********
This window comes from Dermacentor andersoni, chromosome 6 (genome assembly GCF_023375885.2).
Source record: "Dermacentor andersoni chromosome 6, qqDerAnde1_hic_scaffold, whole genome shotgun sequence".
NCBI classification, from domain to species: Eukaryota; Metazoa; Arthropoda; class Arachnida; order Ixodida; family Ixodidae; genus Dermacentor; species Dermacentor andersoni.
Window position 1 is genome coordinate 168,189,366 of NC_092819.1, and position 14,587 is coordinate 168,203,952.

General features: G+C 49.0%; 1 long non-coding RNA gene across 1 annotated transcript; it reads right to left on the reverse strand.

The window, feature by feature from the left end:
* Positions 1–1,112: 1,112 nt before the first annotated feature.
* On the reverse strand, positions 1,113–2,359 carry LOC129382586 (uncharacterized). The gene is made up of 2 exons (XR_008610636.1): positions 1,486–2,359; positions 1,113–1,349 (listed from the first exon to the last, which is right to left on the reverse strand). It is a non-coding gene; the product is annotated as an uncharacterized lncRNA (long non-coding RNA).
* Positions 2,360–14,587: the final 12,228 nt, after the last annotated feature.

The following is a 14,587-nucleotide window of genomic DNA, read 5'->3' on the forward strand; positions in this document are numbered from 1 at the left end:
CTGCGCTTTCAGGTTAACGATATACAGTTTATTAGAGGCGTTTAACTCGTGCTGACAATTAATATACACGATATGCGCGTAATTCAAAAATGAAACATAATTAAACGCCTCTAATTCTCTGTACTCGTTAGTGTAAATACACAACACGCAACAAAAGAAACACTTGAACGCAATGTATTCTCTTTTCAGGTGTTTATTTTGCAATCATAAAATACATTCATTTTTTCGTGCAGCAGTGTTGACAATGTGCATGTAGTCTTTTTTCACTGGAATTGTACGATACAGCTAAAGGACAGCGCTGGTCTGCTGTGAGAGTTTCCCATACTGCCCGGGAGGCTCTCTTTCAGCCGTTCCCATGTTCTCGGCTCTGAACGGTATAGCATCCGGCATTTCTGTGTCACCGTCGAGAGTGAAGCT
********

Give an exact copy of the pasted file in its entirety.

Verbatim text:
This window comes from Dermacentor andersoni, chromosome 6 (genome assembly GCF_023375885.2).
Source record: "Dermacentor andersoni chromosome 6, qqDerAnde1_hic_scaffold, whole genome shotgun sequence".
NCBI classification, from domain to species: Eukaryota; Metazoa; Arthropoda; class Arachnida; order Ixodida; family Ixodidae; genus Dermacentor; species Dermacentor andersoni.
Window position 1 is genome coordinate 168,189,366 of NC_092819.1, and position 14,587 is coordinate 168,203,952.

General features: G+C 49.0%; 1 long non-coding RNA gene across 1 annotated transcript; it reads right to left on the reverse strand.

The window, feature by feature from the left end:
* Positions 1–1,112: 1,112 nt before the first annotated feature.
* On the reverse strand, positions 1,113–2,359 carry LOC129382586 (uncharacterized). The gene is made up of 2 exons (XR_008610636.1): positions 1,486–2,359; positions 1,113–1,349 (listed from the first exon to the last, which is right to left on the reverse strand). It is a non-coding gene; the product is annotated as an uncharacterized lncRNA (long non-coding RNA).
* Positions 2,360–14,587: the final 12,228 nt, after the last annotated feature.

The following is a 14,587-nucleotide window of genomic DNA, read 5'->3' on the forward strand; positions in this document are numbered from 1 at the left end:
CTGCGCTTTCAGGTTAACGATATACAGTTTATTAGAGGCGTTTAACTCGTGCTGACAATTAATATACACGATATGCGCGTAATTCAAAAATGAAACATAATTAAACGCCTCTAATTCTCTGTACTCGTTAGTGTAAATACACAACACGCAACAAAAGAAACACTTGAACGCAATGTATTCTCTTTTCAGGTGTTTATTTTGCAATCATAAAATACATTCATTTTTTCGTGCAGCAGTGTTGACAATGTGCATGTAGTCTTTTTTCACTGGAATTGTACGATACAGCTAAAGGACAGCGCTGGTCTGCTGTGAGAGTTTCCCATACTGCCCGGGAGGCTCTCTTTCAGCCGTTCCCATGTTCTCGGCTCTGAACGGTATAGCATCCGGCATTTCTGTGTCACCGTCGAGAGTGAAGCT